Helpful Hints
  • (1) You can search the entire content of Dean’s by phrase or by individual words. Just type your keywords into the search box and then pull down the search icon on the right and choose the option you need: search by word or by phrase or reset the content.
  • (2) Double click on a word in the content of a definition, and if the word is listed as a keyword in Dean’s, it will look that word up.
  • (3) You can use the search function to help jump the scrolling function. Simply type the first 2-3 letters into the search box then hit enter on your keyboard and the scroll will go to those Keywords that begin with those letters and allow you to scroll from there.

See Larceny (claim of right). California law is instructive. The claim-of-right defense developed in the common law as a defense to larceny or robbery. (People v. Tufunga (1999) 21 Cal.4th 935, 945 [90 Cal. Rptr. 2d 143, 987 P.2d 168] (Tufunga).) “ ‘ “Although an intent to steal may ordinarily be inferred when one person takes the property of another, particularly if he [or she] takes it by force, proof of the existence of a state of mind incompatible with an intent to steal precludes a finding of either theft or robbery. It has long been the rule … that a bona fide belief, even though mistakenly held, that one has a right or claim to the property negates felonious intent. [Citations.] A belief that the property taken belongs to the taker [citations], or that he [or she] had a right to retake goods sold [citation] is sufficient to preclude felonious intent. Felonious intent exists only if the actor intends to take the property of another without believing in good faith that he [or she] has a right or claim to it.” ’ ” (Id. at p. 943, citing Barnett, supra, 17 Cal.4th at pp. 1142-1143.) “ ...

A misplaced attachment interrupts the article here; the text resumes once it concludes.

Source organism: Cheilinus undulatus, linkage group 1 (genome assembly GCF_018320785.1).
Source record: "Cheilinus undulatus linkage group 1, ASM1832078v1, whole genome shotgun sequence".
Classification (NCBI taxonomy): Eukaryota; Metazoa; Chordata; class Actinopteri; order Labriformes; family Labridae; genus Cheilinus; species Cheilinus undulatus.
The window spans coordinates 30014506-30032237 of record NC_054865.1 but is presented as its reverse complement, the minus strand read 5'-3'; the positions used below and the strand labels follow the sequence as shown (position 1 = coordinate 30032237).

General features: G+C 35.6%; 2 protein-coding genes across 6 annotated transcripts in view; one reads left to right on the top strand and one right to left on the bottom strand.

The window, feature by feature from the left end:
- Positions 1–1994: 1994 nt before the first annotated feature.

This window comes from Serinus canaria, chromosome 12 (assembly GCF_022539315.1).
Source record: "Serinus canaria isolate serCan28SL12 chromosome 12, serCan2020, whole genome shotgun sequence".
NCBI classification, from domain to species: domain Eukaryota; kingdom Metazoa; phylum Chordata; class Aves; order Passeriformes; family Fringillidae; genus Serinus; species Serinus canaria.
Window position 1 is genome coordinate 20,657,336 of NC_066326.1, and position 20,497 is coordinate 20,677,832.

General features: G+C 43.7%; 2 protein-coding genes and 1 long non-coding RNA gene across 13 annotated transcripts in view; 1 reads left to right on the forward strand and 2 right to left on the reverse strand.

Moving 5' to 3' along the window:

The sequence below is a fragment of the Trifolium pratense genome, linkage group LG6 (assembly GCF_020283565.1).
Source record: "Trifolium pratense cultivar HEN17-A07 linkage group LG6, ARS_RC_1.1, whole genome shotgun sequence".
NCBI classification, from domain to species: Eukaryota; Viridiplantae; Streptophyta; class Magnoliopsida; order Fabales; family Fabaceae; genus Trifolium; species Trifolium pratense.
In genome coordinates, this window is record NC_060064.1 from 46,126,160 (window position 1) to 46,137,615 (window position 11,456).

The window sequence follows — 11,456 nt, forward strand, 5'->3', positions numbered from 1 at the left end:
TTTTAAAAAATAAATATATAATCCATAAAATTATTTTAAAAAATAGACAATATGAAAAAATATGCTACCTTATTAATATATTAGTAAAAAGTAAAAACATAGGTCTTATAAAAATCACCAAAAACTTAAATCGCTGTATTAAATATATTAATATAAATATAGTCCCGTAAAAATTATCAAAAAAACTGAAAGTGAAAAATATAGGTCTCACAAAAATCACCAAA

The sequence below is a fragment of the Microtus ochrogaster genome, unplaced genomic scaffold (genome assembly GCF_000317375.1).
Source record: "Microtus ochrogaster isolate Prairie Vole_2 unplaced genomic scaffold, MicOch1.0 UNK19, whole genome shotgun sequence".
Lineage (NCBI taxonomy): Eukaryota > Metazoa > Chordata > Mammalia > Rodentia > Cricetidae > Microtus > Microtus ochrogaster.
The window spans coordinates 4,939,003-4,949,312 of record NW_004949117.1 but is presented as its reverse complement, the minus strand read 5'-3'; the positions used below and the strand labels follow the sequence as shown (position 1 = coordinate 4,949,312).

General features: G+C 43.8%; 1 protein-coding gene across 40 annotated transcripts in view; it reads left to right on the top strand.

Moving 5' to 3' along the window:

Register or login to access full content